Keeping your kid's brain healthy -

Keeping your kid's brain healthy

Dr. Amen is a pioneer in brain research. He says parents should start talking to kids about their brains when they're very young.

"Each of us is born with a brain containing nearly 100 billion nerve cells, and our first 10 years determine how we'll experience the world for the rest of our lives," he explains. "How you help their brains is you play with them the game I play with my daughter. She's now eight, but since she was two, we called it 'Chloe's Game: Is this good for my brain or bad for my brain?'"

Dr. Amen says the game is simply talking to your child and asking them questions like, "What are those things that are good for your brain?"

From talking about exercise and eating great foods to protecting the brain, like teaching your kid to wear a helmet when they ride a bike, Dr. Amen says it's important to take a proactive approach to enhancing a child's brain health.

"New learning is absolutely essential. Some simple supplements like a multiple vitamin and fish oil are great for kids," he adds.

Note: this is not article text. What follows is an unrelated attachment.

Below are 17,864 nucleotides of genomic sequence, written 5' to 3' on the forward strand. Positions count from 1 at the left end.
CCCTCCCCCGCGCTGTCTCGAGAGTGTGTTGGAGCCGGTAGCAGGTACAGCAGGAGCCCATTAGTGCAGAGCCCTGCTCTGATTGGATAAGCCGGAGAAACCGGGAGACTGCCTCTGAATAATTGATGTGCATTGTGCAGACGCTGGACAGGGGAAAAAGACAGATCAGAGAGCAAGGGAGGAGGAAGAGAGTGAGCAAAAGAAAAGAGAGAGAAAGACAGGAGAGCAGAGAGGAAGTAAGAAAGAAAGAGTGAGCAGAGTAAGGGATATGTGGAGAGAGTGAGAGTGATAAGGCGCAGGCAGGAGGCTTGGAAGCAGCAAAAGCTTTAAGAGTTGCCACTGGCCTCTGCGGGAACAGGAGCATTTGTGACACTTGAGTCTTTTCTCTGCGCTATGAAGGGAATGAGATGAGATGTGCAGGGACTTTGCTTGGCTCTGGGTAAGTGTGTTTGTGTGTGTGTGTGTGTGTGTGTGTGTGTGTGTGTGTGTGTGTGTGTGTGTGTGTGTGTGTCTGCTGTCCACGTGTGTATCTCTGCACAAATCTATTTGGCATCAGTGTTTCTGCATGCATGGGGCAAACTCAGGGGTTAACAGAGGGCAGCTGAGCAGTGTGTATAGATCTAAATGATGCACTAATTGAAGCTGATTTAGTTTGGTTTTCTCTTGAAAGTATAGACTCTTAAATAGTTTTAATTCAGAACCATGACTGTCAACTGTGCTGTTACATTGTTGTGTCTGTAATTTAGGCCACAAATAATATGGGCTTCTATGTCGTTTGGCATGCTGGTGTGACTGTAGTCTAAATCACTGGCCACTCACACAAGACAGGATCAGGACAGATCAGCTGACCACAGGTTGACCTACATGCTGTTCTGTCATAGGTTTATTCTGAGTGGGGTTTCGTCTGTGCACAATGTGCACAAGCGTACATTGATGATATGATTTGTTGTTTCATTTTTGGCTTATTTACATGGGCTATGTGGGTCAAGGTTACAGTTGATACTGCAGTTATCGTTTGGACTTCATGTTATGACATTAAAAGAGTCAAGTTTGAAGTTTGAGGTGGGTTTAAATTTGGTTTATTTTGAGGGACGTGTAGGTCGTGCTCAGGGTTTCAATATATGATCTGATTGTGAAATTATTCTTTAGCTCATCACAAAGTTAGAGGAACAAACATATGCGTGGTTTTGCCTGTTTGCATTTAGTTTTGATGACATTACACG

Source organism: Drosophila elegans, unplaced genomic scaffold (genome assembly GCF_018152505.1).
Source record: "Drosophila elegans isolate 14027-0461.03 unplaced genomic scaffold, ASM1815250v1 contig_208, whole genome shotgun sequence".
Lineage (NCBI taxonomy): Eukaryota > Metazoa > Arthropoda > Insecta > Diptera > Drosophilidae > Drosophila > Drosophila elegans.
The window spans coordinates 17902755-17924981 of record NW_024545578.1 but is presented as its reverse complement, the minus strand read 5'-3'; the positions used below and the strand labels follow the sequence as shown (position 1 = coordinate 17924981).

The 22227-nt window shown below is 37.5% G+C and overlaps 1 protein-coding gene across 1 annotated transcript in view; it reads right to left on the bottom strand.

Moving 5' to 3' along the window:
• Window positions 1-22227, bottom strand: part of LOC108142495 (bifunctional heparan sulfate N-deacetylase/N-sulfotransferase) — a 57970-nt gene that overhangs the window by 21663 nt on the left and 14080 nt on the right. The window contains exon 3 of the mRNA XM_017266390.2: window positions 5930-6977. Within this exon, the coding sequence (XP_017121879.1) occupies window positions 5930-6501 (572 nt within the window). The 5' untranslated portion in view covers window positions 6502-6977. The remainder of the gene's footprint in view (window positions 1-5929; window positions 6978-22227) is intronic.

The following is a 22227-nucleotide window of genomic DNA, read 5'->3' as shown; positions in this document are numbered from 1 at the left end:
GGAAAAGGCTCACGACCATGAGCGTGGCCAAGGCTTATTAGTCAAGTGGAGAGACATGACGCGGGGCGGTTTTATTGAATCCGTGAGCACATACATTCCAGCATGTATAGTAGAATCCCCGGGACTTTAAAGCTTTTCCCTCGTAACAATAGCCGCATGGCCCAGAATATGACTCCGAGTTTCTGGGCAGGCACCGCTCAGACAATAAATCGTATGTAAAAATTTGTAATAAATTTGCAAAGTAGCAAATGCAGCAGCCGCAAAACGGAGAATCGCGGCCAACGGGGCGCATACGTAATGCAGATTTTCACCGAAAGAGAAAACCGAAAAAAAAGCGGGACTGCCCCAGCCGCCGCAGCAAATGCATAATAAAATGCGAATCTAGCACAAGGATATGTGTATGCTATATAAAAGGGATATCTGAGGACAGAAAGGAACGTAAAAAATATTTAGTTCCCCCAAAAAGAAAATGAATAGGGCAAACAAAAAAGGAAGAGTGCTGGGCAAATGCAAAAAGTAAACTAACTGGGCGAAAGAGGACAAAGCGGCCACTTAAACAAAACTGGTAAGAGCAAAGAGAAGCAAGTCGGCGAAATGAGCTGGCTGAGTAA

Teaching children how to manage their emotions and everyday pressures is another key to raising a brain healthy child.

"Being angry. Negative thinking. Too much stress all hurts the brain," says Dr. Amen.

He studies the effects of trauma on the brain and says parents should initiate conversations about lowering the risk of brain injury.  

"I want parents to really elevate the discussion about brain health at home. So, if their child comes home and says, 'Well, you know, I really want to play tackle football,' they're like, 'Good for your brain or bad for your brain?' And based on our research, it's clearly bad for the brain. And the real reason not to do drugs and alcohol? Because they damage your brain. They damage your brain; they damage your life," says Dr. Amen.

And remember that every brain in the family matters.

"It's very important to have love, honor and respect for your brain, because you'll be a better parent, and for your child's brain, because they'll be better kids and better adults. And when you're really old and they're taking care of you, they'll be better to you," he adds.

Dr. Amen's conclusion you're never too young, or ever too old, to maximize your brain's potential.

Copyright 2012 America Now. All rights reserved.

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